Oct 9 (Reuters) - In a step toward resolving U.S.-China tensions over corporate auditing, U.S. regulators said on Tuesday they have finalized an agreement to let them begin observing corporate audits in China.
The pact, announced by the Public Company Accounting Oversight Board, an auditing watchdog based in Washington, D.C., fell short of the full access the board wants to inspect and examine Chinese audits of U.S.-listed corporations.
"The PCAOB and Chinese authorities have signed an agreement to proceed with observational visits. We expect them to take place within the next couple of months," said PCAOB spokeswoman Colleen Brennan.
U.S. regulators want access in China to inspect audit companies that check the books of China-based companies listed on U.S. exchanges, but China has resisted, citing sovereignty concerns.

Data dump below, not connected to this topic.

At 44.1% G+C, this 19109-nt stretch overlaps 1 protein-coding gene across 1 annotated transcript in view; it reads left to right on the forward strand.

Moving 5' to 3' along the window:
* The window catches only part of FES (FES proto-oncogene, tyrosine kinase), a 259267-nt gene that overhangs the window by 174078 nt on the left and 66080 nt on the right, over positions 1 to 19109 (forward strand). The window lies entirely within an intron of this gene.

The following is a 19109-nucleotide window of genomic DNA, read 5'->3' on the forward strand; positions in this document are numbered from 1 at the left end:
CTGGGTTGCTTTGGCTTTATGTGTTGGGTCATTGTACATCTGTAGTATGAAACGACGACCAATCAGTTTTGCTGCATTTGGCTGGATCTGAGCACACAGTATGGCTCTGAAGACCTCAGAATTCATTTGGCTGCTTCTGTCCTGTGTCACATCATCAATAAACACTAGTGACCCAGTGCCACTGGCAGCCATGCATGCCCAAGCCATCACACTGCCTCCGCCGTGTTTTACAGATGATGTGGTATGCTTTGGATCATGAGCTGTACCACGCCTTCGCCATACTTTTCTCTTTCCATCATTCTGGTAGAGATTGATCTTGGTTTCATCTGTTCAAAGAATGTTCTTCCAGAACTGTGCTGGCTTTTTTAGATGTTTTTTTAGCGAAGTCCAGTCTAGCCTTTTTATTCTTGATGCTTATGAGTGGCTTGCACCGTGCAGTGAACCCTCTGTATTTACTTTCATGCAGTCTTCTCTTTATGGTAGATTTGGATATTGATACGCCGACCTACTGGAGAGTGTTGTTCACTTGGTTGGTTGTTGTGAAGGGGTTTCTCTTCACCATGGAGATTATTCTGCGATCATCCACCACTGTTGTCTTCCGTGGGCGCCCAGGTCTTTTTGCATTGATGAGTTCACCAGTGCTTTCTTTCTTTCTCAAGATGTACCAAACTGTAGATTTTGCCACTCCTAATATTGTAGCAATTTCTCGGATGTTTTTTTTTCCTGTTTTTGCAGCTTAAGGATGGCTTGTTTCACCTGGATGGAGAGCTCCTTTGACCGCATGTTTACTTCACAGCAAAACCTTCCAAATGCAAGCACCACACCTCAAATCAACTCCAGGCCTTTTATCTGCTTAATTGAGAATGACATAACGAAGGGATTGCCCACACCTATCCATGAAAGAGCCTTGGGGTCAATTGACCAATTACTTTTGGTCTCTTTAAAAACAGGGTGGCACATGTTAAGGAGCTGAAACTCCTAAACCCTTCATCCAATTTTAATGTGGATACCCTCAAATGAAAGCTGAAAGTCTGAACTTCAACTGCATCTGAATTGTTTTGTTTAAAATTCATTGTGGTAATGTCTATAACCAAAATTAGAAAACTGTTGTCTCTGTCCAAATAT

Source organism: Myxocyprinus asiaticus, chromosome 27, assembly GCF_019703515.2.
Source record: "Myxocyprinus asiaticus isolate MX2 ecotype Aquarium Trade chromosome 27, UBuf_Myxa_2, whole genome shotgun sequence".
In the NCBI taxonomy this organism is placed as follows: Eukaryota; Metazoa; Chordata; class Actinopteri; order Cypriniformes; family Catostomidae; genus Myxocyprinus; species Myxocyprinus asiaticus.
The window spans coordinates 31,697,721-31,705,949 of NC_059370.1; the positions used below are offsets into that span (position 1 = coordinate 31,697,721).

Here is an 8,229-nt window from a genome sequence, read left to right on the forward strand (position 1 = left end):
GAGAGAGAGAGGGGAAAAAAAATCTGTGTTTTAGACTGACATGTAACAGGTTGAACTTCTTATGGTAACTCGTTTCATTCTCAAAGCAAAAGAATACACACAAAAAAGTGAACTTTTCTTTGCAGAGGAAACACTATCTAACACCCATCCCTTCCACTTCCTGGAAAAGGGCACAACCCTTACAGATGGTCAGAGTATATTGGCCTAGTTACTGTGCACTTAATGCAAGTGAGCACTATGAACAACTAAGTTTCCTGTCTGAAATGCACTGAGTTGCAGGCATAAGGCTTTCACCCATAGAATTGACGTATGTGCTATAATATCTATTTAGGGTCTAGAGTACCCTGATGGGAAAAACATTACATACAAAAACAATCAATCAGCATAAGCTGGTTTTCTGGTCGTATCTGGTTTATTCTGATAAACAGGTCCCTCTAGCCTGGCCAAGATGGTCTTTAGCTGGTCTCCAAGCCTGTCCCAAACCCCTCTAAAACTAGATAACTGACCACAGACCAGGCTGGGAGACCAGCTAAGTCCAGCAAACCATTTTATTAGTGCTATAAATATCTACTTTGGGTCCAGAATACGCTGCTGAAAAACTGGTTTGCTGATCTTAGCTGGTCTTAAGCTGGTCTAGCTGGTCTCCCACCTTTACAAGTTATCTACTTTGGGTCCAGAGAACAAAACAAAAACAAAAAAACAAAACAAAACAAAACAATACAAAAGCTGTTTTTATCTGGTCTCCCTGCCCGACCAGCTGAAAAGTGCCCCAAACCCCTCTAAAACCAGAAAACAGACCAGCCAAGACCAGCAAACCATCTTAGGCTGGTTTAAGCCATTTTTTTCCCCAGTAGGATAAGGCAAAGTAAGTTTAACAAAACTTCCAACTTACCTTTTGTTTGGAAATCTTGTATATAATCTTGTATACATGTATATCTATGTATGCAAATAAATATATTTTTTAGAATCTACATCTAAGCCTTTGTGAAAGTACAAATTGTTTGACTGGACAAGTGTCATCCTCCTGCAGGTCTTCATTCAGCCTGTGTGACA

PCAOB Chairman James Doty had repeatedly said that a plan for such inspections had to be in place by the end of this year.
In the past 18 months, accounting issues have arisen over a number of U.S.-listed Chinese companies, leading some companies to de-list from U.S. exchanges.
Paul Gillis, a professor at Peking University's Guanghua School of Management, called Tuesday's deal "a face saving way to kick the can down the road," arguing the PCAOB might decide to extend its year-end deadline for a full inspection deal.
(Reporting by Nanette Byrnes; Editing by Kevin Drawbaugh)
((firstname.lastname@example.org)(347 844 1054, @nanettebyrnes))
Keywords: TAX PCAOB/CHINA